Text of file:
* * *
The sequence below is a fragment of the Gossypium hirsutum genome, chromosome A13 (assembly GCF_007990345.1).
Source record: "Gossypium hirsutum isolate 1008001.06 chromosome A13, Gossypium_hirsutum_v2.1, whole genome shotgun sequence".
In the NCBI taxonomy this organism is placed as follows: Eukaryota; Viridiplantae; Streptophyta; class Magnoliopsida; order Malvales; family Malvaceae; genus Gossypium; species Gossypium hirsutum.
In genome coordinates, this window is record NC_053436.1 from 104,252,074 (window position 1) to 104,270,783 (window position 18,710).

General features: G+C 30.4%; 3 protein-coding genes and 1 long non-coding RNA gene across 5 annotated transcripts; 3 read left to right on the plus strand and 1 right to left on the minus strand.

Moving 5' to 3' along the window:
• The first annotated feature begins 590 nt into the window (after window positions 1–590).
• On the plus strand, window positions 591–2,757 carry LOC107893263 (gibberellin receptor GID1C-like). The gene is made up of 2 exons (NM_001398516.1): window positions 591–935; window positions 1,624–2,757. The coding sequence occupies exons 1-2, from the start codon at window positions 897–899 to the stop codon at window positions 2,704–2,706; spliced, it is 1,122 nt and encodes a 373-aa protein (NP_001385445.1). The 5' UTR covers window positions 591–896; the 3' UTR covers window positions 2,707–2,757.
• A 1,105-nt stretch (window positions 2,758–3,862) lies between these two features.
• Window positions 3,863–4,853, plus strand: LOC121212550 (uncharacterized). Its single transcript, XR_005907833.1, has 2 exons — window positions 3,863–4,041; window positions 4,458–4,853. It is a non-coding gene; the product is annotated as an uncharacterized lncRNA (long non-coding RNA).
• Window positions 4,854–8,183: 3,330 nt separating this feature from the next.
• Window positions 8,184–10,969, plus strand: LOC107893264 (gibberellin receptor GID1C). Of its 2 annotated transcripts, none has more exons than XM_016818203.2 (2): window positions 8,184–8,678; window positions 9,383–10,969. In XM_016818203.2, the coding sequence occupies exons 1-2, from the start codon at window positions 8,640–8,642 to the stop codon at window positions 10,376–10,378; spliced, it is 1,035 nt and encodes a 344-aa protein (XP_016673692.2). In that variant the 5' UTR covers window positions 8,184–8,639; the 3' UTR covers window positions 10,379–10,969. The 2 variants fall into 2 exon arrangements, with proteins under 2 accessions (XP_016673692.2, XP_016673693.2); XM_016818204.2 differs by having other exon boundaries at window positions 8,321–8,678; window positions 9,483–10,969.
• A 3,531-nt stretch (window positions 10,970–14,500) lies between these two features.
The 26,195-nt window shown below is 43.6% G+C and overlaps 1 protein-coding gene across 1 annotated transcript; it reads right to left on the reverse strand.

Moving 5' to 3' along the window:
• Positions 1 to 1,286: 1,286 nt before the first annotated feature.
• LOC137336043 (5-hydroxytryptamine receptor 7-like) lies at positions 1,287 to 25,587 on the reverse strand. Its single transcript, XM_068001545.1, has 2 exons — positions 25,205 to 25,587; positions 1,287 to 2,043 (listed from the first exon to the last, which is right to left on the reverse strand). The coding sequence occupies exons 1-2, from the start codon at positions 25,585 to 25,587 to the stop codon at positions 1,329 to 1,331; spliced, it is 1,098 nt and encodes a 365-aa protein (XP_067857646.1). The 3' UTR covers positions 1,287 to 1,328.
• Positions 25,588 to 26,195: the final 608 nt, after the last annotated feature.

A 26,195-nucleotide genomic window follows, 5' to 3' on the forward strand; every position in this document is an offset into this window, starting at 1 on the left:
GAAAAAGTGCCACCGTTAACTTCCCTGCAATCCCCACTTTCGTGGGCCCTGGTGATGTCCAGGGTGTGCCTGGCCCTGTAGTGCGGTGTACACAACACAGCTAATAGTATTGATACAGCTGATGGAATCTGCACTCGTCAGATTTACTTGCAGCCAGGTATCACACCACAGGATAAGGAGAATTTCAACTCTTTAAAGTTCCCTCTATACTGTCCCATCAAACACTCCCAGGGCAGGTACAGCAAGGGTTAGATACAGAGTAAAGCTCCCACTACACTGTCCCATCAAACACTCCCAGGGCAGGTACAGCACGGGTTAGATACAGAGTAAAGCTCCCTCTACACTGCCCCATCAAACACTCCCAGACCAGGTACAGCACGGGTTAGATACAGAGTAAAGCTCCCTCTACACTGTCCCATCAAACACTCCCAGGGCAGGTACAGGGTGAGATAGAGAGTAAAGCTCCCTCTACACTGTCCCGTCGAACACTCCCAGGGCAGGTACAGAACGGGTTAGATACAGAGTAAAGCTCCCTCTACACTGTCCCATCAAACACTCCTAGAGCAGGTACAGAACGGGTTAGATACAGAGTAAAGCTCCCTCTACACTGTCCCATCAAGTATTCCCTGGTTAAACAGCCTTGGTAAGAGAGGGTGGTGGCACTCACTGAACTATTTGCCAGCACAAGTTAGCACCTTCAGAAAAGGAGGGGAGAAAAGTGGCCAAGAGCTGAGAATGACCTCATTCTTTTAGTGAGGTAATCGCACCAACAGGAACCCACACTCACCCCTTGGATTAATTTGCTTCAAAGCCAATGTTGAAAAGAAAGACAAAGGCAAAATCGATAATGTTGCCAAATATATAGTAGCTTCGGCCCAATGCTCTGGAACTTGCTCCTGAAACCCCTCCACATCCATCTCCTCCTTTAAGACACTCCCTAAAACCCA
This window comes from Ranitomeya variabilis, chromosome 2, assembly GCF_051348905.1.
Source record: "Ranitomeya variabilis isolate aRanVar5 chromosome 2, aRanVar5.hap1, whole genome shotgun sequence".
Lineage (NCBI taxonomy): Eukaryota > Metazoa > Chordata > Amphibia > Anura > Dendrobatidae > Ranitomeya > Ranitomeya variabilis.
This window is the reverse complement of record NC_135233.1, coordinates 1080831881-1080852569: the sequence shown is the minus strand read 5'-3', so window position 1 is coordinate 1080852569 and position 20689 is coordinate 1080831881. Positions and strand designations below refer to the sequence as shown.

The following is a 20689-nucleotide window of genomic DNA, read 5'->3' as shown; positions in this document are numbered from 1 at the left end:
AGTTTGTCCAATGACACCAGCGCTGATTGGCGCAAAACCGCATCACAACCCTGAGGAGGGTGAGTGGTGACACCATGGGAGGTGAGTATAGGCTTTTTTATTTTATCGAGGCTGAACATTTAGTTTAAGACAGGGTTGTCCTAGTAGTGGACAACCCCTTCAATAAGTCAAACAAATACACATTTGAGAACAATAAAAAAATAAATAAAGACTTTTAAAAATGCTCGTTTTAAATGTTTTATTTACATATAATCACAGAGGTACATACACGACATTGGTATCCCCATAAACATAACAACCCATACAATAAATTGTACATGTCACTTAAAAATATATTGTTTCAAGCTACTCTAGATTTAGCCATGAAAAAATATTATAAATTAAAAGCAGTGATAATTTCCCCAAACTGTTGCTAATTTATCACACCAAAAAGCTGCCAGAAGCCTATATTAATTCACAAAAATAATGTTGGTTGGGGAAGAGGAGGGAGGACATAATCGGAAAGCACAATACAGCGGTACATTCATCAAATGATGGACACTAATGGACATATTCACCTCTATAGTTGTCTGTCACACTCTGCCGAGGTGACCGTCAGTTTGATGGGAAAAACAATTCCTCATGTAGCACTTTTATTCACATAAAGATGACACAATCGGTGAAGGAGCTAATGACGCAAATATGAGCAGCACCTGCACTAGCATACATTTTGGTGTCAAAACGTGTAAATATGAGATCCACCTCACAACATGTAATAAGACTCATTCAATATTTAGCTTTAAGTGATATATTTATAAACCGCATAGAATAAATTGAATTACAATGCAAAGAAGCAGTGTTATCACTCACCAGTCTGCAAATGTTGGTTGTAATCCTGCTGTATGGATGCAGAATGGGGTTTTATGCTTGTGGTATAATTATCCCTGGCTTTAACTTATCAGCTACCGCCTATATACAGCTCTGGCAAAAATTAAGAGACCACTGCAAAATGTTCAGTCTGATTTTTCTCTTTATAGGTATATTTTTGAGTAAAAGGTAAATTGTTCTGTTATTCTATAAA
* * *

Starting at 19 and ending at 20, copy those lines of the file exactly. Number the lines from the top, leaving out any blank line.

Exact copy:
A 26,195-nucleotide genomic window follows, 5' to 3' on the forward strand; every position in this document is an offset into this window, starting at 1 on the left:
GAAAAAGTGCCACCGTTAACTTCCCTGCAATCCCCACTTTCGTGGGCCCTGGTGATGTCCAGGGTGTGCCTGGCCCTGTAGTGCGGTGTACACAACACAGCTAATAGTATTGATACAGCTGATGGAATCTGCACTCGTCAGATTTACTTGCAGCCAGGTATCACACCACAGGATAAGGAGAATTTCAACTCTTTAAAGTTCCCTCTATACTGTCCCATCAAACACTCCCAGGGCAGGTACAGCAAGGGTTAGATACAGAGTAAAGCTCCCACTACACTGTCCCATCAAACACTCCCAGGGCAGGTACAGCACGGGTTAGATACAGAGTAAAGCTCCCTCTACACTGCCCCATCAAACACTCCCAGACCAGGTACAGCACGGGTTAGATACAGAGTAAAGCTCCCTCTACACTGTCCCATCAAACACTCCCAGGGCAGGTACAGGGTGAGATAGAGAGTAAAGCTCCCTCTACACTGTCCCGTCGAACACTCCCAGGGCAGGTACAGAACGGGTTAGATACAGAGTAAAGCTCCCTCTACACTGTCCCATCAAACACTCCTAGAGCAGGTACAGAACGGGTTAGATACAGAGTAAAGCTCCCTCTACACTGTCCCATCAAGTATTCCCTGGTTAAACAGCCTTGGTAAGAGAGGGTGGTGGCACTCACTGAACTATTTGCCAGCACAAGTTAGCACCTTCAGAAAAGGAGGGGAGAAAAGTGGCCAAGAGCTGAGAATGACCTCATTCTTTTAGTGAGGTAATCGCACCAACAGGAACCCACACTCACCCCTTGGATTAATTTGCTTCAAAGCCAATGTTGAAAAGAAAGACAAAGGCAAAATCGATAATGTTGCCAAATATATAGTAGCTTCGGCCCAATGCTCTGGAACTTGCTCCTGAAACCCCTCCACATCCATCTCCTCCTTTAAGACACTCCCTAAAACCCA